History of Tarragon
Tarragon leaves have a sweet flavour similar to anise or liquorice. Its flavour loses its potency if dried, but it may be preserved in vinegar to create an appetizing condiment. Among herbs, tarragon is relatively recent, having been grown in cultivation only in the last five hundred years.
Tarragon is believed to have originated in southern Russia and Siberia, and was introduced to Europe by the Tudor family who planted it in their gardens. Tarragon is not known to seed, and must be propagated through root and stem cuttings.
Tarragon in Cooking
In French culinary tradition, tarragon is the predominant flavour in béarnaise sauce. Tarragon also blends well with other spices and herbs including chervil, parsley and chives. Tarragon also complements fish (especially shellfish), chicken, egg, soup and grilled meats.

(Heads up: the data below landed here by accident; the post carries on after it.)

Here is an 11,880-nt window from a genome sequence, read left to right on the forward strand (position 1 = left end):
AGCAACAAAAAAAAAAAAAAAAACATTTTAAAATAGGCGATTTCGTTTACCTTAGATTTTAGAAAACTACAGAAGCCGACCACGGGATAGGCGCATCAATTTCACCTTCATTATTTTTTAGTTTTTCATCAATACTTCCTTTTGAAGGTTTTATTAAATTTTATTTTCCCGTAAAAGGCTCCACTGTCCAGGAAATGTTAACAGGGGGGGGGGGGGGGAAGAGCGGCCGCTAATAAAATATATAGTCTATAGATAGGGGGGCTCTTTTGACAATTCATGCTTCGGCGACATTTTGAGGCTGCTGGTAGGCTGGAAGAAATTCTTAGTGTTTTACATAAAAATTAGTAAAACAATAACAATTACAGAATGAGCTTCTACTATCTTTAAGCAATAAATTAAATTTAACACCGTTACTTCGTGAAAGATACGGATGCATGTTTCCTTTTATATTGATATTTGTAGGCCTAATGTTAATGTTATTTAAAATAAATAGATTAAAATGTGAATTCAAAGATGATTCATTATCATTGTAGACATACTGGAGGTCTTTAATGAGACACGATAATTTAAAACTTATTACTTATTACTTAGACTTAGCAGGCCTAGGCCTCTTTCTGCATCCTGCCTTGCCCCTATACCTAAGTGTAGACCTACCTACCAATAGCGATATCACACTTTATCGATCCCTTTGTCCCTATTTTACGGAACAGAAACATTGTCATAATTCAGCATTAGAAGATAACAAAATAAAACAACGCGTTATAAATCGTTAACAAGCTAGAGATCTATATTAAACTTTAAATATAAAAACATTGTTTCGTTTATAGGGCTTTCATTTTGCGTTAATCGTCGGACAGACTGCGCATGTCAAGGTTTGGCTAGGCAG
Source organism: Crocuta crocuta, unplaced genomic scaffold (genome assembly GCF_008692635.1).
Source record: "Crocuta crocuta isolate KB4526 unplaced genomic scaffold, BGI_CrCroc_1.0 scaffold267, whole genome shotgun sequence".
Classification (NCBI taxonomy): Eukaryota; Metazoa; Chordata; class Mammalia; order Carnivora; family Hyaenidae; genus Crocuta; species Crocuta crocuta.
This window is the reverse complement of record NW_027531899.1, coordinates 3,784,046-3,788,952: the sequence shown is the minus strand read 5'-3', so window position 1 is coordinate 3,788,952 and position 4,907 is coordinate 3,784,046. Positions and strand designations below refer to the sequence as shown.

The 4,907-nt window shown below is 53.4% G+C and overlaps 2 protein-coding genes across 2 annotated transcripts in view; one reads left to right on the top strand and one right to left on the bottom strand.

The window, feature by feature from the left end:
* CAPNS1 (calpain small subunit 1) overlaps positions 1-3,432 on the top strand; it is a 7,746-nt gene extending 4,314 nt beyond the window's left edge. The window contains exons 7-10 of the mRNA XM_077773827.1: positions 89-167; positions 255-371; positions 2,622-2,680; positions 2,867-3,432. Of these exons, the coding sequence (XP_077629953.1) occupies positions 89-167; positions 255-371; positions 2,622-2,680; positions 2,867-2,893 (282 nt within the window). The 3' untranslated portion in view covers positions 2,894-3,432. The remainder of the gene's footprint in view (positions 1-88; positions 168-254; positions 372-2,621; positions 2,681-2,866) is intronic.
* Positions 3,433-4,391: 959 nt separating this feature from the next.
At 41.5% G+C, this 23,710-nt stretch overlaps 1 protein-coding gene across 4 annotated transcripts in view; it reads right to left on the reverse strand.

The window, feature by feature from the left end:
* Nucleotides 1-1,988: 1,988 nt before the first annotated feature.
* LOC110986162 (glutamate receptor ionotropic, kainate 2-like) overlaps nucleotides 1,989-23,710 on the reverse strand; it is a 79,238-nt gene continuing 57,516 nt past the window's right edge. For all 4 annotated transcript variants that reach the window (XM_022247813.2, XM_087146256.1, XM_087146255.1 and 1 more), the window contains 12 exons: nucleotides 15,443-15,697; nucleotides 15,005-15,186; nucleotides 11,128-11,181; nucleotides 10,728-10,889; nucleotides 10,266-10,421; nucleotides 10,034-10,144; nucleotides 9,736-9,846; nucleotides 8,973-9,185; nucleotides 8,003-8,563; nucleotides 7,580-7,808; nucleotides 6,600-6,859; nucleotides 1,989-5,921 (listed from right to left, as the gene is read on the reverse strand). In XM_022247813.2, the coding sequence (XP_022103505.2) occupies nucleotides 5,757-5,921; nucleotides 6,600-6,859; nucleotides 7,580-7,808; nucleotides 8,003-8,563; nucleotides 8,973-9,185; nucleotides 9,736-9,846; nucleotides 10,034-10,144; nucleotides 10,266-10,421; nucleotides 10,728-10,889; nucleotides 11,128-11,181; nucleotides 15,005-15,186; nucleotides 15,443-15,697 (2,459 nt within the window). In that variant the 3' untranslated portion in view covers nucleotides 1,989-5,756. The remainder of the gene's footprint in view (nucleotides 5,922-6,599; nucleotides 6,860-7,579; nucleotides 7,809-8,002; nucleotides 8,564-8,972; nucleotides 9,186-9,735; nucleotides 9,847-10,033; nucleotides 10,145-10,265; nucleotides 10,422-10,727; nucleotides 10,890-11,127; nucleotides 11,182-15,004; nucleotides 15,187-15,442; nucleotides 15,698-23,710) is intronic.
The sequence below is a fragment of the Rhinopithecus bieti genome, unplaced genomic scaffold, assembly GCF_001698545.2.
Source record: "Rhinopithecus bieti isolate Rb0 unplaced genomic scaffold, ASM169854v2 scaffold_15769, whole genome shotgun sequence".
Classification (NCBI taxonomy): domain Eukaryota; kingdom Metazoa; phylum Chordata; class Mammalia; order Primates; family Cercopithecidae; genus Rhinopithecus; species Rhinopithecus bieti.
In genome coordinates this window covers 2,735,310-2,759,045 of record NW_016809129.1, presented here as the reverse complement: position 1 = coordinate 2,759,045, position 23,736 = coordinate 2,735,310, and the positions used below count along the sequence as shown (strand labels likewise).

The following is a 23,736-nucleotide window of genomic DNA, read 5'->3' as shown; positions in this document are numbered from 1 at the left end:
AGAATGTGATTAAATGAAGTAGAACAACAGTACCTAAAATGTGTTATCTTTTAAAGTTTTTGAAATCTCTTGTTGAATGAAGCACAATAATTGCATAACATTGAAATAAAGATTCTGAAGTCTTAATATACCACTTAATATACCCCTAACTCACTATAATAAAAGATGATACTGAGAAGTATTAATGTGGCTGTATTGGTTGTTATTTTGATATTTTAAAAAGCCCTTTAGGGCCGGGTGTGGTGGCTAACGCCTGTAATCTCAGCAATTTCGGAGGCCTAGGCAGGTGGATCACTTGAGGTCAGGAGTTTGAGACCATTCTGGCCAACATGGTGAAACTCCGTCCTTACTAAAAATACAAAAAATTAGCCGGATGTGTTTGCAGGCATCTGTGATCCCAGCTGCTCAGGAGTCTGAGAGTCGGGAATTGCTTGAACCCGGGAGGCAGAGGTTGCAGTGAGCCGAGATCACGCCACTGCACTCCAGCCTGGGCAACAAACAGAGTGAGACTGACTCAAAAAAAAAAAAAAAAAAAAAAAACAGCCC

Health Benefits of Tarragon
The ancient Greeks used tarragon as a treatment for tooth-ache, and it is now known that tarragon gets its pain-killing properties from the natural anaesthetic eugenol.
The physicians of the medieval times believed that a plant’s medicinal purpose could be gleaned from its physical appearance, and hence tarragon was prescribed for treating venomous snake bites. Tea made with tarragon and chamomile may be used by insomnia sufferers to promote relaxation and sleep.
Tarragon is also believed to stimulate appetite and relieve indigestion.
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